Halyna Dumych, Head of Engagement points out, “Everyone is empowered to suggest ideas and ways to achieve results within their project in the fastest and most effective way. No one creates limits to this. Instead, people are engaged in driving this initiative to success. As it always happens in real life with freedom, you also get accountability for implementing or not implementing your ideas or projects. This gives you a very good understanding of what was right in your decisions and what can be done better the next time you see an opportunity.”
2. Getting things done without waiting for permission.
N-iXers aren’t expected to wait for permission or invitation to be a leader. They act under their own authority, take the lead and “get things done”.
Victor Gabella, Delivery Director comments, “When we detect certain trends on the market, we don’t wait for the endorsement to make a move. A good example would be the development of Scala technology expertise. It was rather a niche technology when I came to N-iX, there were just a few Scala developers. I saw this technology developing, therefore, we hired engineers on the bench before the start of the projects. Now we have one of the strongest Scala teams in Lviv or even Ukraine. There are now over 30 Scala developers in the unit alone. A similar story is with Data Science, AI and Blockchain – we’re still growing that expertise. Some of the Blockchain projects started in our unit more than 2,5 years ago.
The majority of the products need DevOps, but clients usually don’t want an allocated full-time person. We’ve identified this need and assembled a team offering DevOps as a Service. This team is currently engaged in more than 15 projects in our unit. As a result, this allowed us to serve the clients better, get the higher quality of a final product, without compromising the price”.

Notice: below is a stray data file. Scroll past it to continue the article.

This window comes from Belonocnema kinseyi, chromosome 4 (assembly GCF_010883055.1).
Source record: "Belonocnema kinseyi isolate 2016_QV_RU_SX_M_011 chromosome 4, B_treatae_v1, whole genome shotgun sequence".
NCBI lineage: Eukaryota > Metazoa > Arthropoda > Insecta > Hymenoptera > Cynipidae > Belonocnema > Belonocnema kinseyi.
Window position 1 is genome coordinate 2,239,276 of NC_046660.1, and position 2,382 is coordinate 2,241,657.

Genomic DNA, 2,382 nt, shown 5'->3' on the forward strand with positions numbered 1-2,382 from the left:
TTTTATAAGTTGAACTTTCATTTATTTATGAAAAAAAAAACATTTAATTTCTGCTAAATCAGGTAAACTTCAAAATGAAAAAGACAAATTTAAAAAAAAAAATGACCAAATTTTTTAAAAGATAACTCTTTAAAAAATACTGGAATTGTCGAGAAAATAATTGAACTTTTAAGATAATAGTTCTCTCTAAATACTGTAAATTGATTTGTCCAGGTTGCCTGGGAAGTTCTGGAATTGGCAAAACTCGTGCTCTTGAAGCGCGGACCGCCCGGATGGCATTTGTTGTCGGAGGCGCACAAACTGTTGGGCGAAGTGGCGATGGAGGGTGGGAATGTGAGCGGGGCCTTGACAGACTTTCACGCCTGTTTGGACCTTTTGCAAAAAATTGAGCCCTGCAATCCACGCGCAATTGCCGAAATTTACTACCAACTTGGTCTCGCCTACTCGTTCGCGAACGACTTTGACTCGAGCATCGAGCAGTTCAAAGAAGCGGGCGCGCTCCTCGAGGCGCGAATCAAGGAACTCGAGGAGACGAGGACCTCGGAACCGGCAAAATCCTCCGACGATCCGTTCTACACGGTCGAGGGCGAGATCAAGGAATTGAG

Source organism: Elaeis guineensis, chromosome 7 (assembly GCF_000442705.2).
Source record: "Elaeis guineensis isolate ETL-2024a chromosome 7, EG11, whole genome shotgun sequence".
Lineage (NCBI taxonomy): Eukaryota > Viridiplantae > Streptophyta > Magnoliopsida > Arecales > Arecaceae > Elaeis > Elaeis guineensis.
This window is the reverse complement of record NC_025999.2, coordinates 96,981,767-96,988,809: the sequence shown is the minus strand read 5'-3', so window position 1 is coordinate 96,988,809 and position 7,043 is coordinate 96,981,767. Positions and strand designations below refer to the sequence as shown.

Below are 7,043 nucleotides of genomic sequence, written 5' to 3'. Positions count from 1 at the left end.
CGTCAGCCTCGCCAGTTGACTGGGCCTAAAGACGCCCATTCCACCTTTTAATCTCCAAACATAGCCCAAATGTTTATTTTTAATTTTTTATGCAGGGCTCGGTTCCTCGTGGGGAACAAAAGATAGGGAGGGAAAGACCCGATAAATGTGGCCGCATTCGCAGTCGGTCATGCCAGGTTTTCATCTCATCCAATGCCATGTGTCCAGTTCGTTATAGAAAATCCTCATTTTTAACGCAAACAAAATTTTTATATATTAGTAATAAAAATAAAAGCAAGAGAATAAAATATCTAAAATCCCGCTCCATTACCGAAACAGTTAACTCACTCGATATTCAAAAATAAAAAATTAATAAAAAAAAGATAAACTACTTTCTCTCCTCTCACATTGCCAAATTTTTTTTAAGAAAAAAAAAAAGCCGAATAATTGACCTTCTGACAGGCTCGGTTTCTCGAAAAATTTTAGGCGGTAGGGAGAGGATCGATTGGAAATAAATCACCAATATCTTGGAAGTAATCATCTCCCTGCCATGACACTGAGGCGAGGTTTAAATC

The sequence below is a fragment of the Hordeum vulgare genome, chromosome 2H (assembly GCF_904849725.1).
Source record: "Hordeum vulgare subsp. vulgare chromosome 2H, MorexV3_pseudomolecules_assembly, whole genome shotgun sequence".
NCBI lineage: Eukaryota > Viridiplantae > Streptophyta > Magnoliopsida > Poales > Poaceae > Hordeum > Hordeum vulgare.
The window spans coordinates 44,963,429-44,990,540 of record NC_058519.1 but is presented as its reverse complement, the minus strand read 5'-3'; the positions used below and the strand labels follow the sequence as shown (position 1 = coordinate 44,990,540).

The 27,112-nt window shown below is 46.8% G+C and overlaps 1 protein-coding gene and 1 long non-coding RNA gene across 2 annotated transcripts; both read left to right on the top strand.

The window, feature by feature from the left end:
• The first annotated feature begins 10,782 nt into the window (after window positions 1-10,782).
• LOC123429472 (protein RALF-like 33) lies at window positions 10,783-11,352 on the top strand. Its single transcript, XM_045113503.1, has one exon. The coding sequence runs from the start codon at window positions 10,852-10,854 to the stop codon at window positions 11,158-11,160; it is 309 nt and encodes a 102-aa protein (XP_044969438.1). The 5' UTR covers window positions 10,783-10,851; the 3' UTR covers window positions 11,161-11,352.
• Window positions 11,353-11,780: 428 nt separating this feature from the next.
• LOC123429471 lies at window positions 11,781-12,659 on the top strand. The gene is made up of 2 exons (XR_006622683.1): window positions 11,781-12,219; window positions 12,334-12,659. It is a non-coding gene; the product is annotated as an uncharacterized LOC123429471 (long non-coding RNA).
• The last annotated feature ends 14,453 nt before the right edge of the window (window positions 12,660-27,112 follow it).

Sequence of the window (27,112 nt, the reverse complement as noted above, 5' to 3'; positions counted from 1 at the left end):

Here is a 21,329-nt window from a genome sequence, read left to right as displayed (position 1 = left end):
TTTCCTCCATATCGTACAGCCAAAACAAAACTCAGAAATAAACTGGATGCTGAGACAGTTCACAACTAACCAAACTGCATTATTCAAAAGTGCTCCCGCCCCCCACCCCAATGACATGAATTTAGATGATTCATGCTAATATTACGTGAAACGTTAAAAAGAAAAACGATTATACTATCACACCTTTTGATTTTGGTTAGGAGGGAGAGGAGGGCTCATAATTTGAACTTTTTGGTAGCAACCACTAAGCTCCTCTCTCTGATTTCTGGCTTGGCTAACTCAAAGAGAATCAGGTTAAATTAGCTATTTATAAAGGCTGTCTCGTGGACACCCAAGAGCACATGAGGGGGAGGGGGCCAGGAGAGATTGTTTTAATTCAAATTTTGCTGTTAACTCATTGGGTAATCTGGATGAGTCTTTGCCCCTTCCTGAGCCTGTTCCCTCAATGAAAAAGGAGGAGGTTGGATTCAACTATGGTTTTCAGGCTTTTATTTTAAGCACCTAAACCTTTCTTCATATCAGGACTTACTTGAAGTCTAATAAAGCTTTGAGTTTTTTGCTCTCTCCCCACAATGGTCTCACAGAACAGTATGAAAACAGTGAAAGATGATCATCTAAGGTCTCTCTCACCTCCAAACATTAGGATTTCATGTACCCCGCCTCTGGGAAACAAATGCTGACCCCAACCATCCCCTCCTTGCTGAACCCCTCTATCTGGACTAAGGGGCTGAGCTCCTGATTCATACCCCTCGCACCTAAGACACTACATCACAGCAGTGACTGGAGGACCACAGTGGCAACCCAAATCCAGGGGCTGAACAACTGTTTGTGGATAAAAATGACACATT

Yuriy Kushla, Delivery Director at N-iX explains, “Our get-things-done approach to work makes management of distributed teams and units within the company extremely efficient and flexible. It eliminates bureaucracy, excludes micromanagement and gives departments the ownership, freedom and flexibility to execute assignments in the most efficient way. Our company management is built around the idea of empowering people and giving them enough independence to push their ideas forward. The performance in such an environment is better in the long run, and more creative ideas get generated that way.
3. Making business decisions based on data.
At one point the company understood that they needed a system to control its new units and improve information flow for effective decision making. Now N-iX relies strongly on data in their strategic and day-to-day decision making. This is one of the secrets that help the company continue its sustainable growth.